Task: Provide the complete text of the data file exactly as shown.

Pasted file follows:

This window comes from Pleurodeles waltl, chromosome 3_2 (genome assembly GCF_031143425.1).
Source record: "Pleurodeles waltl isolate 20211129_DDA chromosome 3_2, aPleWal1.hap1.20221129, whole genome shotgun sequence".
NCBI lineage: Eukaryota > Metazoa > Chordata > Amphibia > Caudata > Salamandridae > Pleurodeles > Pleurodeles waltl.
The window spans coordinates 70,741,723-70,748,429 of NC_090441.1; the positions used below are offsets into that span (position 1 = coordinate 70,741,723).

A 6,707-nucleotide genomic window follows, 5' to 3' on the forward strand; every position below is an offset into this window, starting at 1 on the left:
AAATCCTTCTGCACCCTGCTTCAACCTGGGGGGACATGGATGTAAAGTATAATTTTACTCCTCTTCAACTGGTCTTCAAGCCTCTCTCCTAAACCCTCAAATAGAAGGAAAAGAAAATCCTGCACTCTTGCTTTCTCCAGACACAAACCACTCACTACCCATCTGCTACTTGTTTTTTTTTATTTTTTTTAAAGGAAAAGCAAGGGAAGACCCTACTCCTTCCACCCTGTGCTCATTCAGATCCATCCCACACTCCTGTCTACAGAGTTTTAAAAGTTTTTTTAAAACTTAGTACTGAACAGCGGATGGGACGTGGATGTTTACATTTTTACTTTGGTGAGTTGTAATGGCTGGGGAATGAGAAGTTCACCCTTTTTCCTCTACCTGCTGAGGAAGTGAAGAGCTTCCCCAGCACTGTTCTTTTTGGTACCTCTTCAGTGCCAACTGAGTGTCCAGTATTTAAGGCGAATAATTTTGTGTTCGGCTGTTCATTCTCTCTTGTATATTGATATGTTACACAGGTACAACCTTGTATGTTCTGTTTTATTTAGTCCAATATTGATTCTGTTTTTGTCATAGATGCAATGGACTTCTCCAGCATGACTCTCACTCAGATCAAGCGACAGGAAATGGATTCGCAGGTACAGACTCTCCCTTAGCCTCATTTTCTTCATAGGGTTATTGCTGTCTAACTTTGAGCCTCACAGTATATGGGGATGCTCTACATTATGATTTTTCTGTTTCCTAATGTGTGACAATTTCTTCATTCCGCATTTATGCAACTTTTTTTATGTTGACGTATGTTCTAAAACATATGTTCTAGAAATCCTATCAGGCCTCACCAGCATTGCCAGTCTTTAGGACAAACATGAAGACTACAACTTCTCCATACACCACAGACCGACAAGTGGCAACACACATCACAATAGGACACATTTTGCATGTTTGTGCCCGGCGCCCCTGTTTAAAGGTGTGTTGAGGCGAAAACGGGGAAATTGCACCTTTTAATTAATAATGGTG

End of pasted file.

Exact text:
This window comes from Pleurodeles waltl, chromosome 3_2 (genome assembly GCF_031143425.1).
Source record: "Pleurodeles waltl isolate 20211129_DDA chromosome 3_2, aPleWal1.hap1.20221129, whole genome shotgun sequence".
NCBI lineage: Eukaryota > Metazoa > Chordata > Amphibia > Caudata > Salamandridae > Pleurodeles > Pleurodeles waltl.
The window spans coordinates 70,741,723-70,748,429 of NC_090441.1; the positions used below are offsets into that span (position 1 = coordinate 70,741,723).

A 6,707-nucleotide genomic window follows, 5' to 3' on the forward strand; every position below is an offset into this window, starting at 1 on the left:
AAATCCTTCTGCACCCTGCTTCAACCTGGGGGGACATGGATGTAAAGTATAATTTTACTCCTCTTCAACTGGTCTTCAAGCCTCTCTCCTAAACCCTCAAATAGAAGGAAAAGAAAATCCTGCACTCTTGCTTTCTCCAGACACAAACCACTCACTACCCATCTGCTACTTGTTTTTTTTTATTTTTTTTAAAGGAAAAGCAAGGGAAGACCCTACTCCTTCCACCCTGTGCTCATTCAGATCCATCCCACACTCCTGTCTACAGAGTTTTAAAAGTTTTTTTAAAACTTAGTACTGAACAGCGGATGGGACGTGGATGTTTACATTTTTACTTTGGTGAGTTGTAATGGCTGGGGAATGAGAAGTTCACCCTTTTTCCTCTACCTGCTGAGGAAGTGAAGAGCTTCCCCAGCACTGTTCTTTTTGGTACCTCTTCAGTGCCAACTGAGTGTCCAGTATTTAAGGCGAATAATTTTGTGTTCGGCTGTTCATTCTCTCTTGTATATTGATATGTTACACAGGTACAACCTTGTATGTTCTGTTTTATTTAGTCCAATATTGATTCTGTTTTTGTCATAGATGCAATGGACTTCTCCAGCATGACTCTCACTCAGATCAAGCGACAGGAAATGGATTCGCAGGTACAGACTCTCCCTTAGCCTCATTTTCTTCATAGGGTTATTGCTGTCTAACTTTGAGCCTCACAGTATATGGGGATGCTCTACATTATGATTTTTCTGTTTCCTAATGTGTGACAATTTCTTCATTCCGCATTTATGCAACTTTTTTTATGTTGACGTATGTTCTAAAACATATGTTCTAGAAATCCTATCAGGCCTCACCAGCATTGCCAGTCTTTAGGACAAACATGAAGACTACAACTTCTCCATACACCACAGACCGACAAGTGGCAACACACATCACAATAGGACACATTTTGCATGTTTGTGCCCGGCGCCCCTGTTTAAAGGTGTGTTGAGGCGAAAACGGGGAAATTGCACCTTTTAATTAATAATGGTG